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Mumbai matches developed countries in strokes

A recent study published and reviewed in international medical journal Lancet says the incidence of strokes in Mumbai is as high as those registered in developed countries like Germany,...

Written by Swatee Kher | Mumbai |
May 11, 2009 5:21:52 am

A recent study published and reviewed in international medical journal Lancet says the incidence of strokes in Mumbai is as high as those registered in developed countries like Germany,Australia and England and,that too,within a much younger population. The community study,supported by World Health Organisation (WHO),was conducted by Lilavati Hospital in association with municipal hospitals,general practitioners and local clinics in Bandra (H Ward).

The two-year study,conducted in 2005-06,was aimed at establishing a record of stroke occurrence in Mumbai. It was observed that as many as 152 persons in a lakh aged between 25 and 85 suffered strokes. Of the 3.37 lakh residents of H ward,1.56 lakh above the age of 25 were screened for the study,which found that the incidence rate,stroke subtypes and case fatality rate are similar to those found in developed countries.

The results were first published in October last year in Lancet and were reviewed in the April 2009 issue of Lancet Neurology. The April review notes that the stroke incidence rate in Mumbai was comparable to those reported from populations in high-income countries (HICs),and the 28-day case fatality was high with a fatal outcome in one out of three stroke cases. A complete case ascertainment of both hospitalised and non-hospitalised stroke events was ensured by ongoing contact with 120 local medical practitioners,and additionally,with local hospitals,nursing homes,diagnostic and municipal health authorities.

The report also observes that the mean age of stroke patients was 66 years,10 years lower than those reported in stroke studies in HICs. The low mean age of stroke patients suggests that the social consequences could be more,as the patients could be core contributors to maintaining the family income,and survival with disability could reduce work opportunities and necessitate increased care.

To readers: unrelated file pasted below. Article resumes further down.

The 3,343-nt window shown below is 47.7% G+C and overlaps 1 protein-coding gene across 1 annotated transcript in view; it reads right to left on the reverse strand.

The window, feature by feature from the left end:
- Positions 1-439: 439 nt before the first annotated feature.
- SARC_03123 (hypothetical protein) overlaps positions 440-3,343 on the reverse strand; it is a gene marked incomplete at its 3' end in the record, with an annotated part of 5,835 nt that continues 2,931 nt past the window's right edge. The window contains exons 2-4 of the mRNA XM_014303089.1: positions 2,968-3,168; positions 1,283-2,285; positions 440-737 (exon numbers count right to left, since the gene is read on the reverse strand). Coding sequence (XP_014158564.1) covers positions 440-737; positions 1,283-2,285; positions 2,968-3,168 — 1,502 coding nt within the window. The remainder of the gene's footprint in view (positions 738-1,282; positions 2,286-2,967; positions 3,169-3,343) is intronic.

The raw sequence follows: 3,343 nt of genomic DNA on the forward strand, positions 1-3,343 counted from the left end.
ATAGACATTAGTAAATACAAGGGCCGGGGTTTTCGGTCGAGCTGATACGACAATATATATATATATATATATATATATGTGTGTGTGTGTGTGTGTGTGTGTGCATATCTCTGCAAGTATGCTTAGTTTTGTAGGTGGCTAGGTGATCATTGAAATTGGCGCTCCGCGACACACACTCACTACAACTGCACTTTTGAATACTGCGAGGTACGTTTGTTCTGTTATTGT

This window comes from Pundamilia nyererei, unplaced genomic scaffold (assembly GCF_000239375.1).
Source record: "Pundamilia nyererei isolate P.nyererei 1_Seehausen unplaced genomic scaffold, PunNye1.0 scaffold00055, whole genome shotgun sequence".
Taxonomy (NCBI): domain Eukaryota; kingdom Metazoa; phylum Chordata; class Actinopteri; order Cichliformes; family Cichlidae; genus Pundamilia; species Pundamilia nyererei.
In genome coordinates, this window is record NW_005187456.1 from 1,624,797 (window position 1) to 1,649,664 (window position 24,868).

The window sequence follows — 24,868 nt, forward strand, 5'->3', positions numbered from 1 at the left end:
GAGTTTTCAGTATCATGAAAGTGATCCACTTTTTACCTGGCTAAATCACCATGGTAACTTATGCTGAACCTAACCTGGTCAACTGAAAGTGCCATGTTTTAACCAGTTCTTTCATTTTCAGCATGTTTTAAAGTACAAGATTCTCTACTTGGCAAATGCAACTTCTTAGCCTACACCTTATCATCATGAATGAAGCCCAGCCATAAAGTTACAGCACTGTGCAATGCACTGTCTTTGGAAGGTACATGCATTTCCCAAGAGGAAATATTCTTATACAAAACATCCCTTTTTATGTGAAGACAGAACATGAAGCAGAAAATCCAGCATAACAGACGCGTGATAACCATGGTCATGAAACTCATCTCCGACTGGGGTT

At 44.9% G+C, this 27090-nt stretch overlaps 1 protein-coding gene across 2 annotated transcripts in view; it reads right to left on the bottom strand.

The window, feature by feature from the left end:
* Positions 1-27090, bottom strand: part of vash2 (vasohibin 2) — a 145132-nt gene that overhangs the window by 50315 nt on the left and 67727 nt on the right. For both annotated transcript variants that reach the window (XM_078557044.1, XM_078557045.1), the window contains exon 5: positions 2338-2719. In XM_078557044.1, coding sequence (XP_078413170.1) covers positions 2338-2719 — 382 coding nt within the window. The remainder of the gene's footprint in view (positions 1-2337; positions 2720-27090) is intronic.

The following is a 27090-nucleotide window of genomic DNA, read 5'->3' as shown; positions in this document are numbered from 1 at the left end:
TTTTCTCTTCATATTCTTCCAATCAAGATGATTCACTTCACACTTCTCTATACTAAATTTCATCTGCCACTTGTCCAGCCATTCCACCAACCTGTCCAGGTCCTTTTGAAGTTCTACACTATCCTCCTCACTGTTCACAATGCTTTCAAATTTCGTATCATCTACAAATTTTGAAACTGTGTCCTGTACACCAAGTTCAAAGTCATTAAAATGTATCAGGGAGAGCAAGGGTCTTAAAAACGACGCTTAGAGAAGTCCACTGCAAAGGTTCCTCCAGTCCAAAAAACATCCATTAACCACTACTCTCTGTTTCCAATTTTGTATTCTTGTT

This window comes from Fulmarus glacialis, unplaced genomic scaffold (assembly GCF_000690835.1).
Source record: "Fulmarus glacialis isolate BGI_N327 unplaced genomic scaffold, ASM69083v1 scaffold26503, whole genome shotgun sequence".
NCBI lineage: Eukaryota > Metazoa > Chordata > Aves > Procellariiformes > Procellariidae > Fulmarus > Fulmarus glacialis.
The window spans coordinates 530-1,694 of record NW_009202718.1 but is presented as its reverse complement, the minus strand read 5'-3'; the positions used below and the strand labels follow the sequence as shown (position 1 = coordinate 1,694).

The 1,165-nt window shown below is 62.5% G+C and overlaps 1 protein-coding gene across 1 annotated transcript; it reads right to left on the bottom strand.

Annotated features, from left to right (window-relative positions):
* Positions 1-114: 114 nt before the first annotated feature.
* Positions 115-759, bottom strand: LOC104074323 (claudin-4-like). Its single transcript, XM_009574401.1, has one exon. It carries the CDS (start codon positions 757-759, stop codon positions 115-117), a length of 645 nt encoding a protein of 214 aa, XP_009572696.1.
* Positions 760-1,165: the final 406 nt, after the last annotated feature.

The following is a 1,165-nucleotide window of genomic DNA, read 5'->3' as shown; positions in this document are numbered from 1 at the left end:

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Doctors working on the project identified hypertension (high blood pressure),diabetes (high blood sugar),smoking and raised blood lipids as major risk factors. Doctors said changing lifestyle,high stress levels and diet irregularities have resulted in cases being reported in age group of 45 years and under.

“It is time for action and not just discussing the numbers. Public should be educated about the warning symptoms and made aware that an early stroke can be treated effectively and recurrent strokes are preventable by simple remedies,” said Dr P M Dalal,consultant neurophysician and research director,Lilavati Hospital.

The WHO has observed a greater than 100% increase in stroke incidence in low and middle income countries. “Our aim is not to scare people but to create awareness so that non-communicable diseases like stroke can be understood and handled better. And also,so that people can lead better lives. With timely treatment 60 per cent of such patients can be saved,” Dr Dalal said.

* A stroke occurs when a part of the brain gets damaged due to interruption in blood supply.
* This interruption may happen when a blood vessel is blocked by a clot or bursts,cutting off oxygen supply. It may be temporary,may impair language,vision or motor skills or may paralyse a person,crippling his or her mobility for life.
* It is the second largest cause of death in India,after cancer
* Every four to six hours,one Mumbai resident suffers a stroke
* Around 20 to 30 per cent of strokes happen to those under 45 in India
* Strokes kill more than six lakh Indians every year

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